Recorded insurance statements
When you’ve been in a car accident that wasn’t your fault, it’s completely understandable that you may want the insurance claim process to go as quickly as possible. Unfortunately, it’s often not that simple. It’s very likely that the insurance company of the at-fault driver will get in touch with you and ask for a recorded insurance statement in order to get the full story of the situation.
While this may seem harmless and completely reasonable, this is where many victims of car accidents get tripped up. When the at-fault driver’s insurance company contacts you for your side of the story, you might be informed that the conversation will be recorded. This is the first red flag.
What’s wrong with a recorded statement?
When you’re dealing with insurance claims, you need to realize that insurance companies are a business. While some are better than others, they are all looking out for themselves – however much money they pay out to claims is money that they lose as a business.
That being said, insurance companies will look for and find ways to minimize how much they are required to pay out. One way to accomplish this is to contact you, someone involved in a car accident caused by one of their insureds, and to get you to provide an insurance statement that they can use to lessen the fault of their insured.
For example, one of the most common causes of car accidents is distracted driving. Almost anything can be considered distracted driving. Therefore, if you happen to be going through an emotionally difficult time and mention it in your insurance statement (“I just want this all to be over with. I’m already having a hard time dealing with my divorce and how it effects my kids”), they might use that information to claim that you were distracted, and that it wasn’t only the fault of their insured.
Another thing an insurance company may do is to asking leading questions. The purpose of these questions is to push you to say things that may hurt your case. For example, during the conversation they may say something like “I’m sure the fact that you were already injured isn’t helping with anything right now!”. While it may seem innocent, your agreement could be taken to mean you had already sustained an injury you were claiming, which means they don’t have to pay you for damages.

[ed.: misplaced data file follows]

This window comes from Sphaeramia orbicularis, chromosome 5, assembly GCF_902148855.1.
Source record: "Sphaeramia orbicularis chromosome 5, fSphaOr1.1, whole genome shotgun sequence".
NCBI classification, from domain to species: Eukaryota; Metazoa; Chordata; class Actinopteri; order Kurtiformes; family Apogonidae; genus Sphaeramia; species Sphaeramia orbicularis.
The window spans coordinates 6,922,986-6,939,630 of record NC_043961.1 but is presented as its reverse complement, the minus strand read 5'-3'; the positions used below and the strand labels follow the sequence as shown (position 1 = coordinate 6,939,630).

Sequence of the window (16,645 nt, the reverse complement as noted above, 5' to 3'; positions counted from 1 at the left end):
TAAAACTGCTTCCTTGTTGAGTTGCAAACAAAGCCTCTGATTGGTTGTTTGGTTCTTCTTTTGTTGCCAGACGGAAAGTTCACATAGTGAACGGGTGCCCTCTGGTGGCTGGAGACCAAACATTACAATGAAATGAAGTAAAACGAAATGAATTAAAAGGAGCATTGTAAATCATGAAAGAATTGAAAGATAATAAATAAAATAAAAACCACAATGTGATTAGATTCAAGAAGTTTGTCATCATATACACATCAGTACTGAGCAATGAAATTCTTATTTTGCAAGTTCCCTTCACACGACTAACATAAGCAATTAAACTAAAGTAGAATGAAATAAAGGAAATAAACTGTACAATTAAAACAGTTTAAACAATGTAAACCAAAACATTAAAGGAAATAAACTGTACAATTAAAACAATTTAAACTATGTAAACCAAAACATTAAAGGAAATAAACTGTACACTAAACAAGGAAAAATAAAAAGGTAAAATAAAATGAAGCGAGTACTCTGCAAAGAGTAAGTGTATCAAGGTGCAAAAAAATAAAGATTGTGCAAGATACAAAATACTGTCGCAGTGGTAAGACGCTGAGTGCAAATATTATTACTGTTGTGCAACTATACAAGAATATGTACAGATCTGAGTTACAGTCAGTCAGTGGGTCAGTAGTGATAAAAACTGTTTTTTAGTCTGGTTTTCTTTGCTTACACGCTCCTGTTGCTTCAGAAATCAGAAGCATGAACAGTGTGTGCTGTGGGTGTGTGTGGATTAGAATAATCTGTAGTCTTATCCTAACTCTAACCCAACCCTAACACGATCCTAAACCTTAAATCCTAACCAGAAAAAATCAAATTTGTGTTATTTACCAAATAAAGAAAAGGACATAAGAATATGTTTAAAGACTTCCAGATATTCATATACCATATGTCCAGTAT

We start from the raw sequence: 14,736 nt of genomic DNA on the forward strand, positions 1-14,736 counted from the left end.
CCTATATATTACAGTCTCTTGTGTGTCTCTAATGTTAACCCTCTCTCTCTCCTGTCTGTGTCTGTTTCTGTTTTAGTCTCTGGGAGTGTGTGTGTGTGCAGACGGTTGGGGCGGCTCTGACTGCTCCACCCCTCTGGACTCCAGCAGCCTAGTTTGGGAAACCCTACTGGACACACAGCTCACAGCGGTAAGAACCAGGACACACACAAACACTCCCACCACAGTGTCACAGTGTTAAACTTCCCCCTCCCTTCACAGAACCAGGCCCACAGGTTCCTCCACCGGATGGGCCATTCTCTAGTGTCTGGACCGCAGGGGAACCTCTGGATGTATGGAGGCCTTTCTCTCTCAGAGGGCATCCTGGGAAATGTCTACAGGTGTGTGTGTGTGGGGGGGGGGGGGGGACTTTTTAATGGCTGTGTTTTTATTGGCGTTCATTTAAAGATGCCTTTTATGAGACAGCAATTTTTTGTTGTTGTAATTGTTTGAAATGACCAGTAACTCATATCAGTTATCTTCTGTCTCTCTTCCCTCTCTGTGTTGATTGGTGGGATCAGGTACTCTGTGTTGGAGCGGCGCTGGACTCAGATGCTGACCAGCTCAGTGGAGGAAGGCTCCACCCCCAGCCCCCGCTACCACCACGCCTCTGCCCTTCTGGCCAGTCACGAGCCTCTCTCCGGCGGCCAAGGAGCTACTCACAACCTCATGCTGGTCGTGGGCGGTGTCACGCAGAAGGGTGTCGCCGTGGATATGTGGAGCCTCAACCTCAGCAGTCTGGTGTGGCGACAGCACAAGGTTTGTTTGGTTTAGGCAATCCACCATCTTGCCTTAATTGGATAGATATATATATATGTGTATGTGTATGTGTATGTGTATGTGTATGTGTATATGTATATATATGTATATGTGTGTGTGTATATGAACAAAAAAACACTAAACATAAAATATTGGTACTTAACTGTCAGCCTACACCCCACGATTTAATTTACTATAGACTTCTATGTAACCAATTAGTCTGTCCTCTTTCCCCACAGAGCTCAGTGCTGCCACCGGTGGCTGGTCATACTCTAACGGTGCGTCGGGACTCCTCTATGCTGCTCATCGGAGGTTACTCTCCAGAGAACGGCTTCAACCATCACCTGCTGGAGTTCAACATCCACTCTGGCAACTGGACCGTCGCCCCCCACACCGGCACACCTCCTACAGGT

Throughout the process of dealing with a car accident, you will be giving several statements: to law enforcement, to your attorney, to your insurance company, at a trial, etc. If you provide a recorded statement of what occurred to the at-fault driver’s insurance company, and then at trial you provide another statement (which is a very common thing to do when telling the same story several times), the insurance company may find discrepancies between statements, prove you’re lying, and therefore not be required to pay out what you deserve.
Finally, you may find yourself being lead into saying things that are not true. When an insurance company calls you, it is their responsibility to lead the conversation and get the information they need to get a complete picture of the claim. However, you may be asked questions that you’re not certain of the answer to, or they may push you into agreeing to seemingly minor facts that you don’t agree to. While it’s perfectly reasonable that you may be under stress and thus do not want to deal with disagreeing, even saying “I guess” when being asked a question you know is false in an insurance statement could potentially hurt your case.
When to refuse to give an insurance statement
If you are contacted by an insurance company that is not your own, you are not legally obligated to provide a statement. You have every right to hang up the phone. This is the first thing you need to be aware of. If you do decide you want to provide an insurance statement, contact an attorney and they will help you ensure that you do not provide them with any potentially dangerous information. Another option is to write down the chronological facts of the claim and keep it for your record. This will prevent you from accidentally saying something contradictory.
If the at-fault driver’s insurance company calls you in order to get a recorded statement, you must consent to being recorded, and you must be advised that your statement will be added as official documentation on the claim. If the insurance company advises your phone call will be recorded (especially if it’s for quality and training purposes), and you provide information, they are able to claim that you gave verbal consent. Any information you provide will be attached to the claim. This is a very common, very sneaky way insurance companies may get you to consent to being recorded without you realizing it.
If you provide a recorded statement, purposefully or not, that statement will forever be attached to the insurance claim. You cannot change it or take back anything you say – you may not even be able to access it. Therefore, it is very important to be careful about what information you provide to the insurance company of the at-fault driver.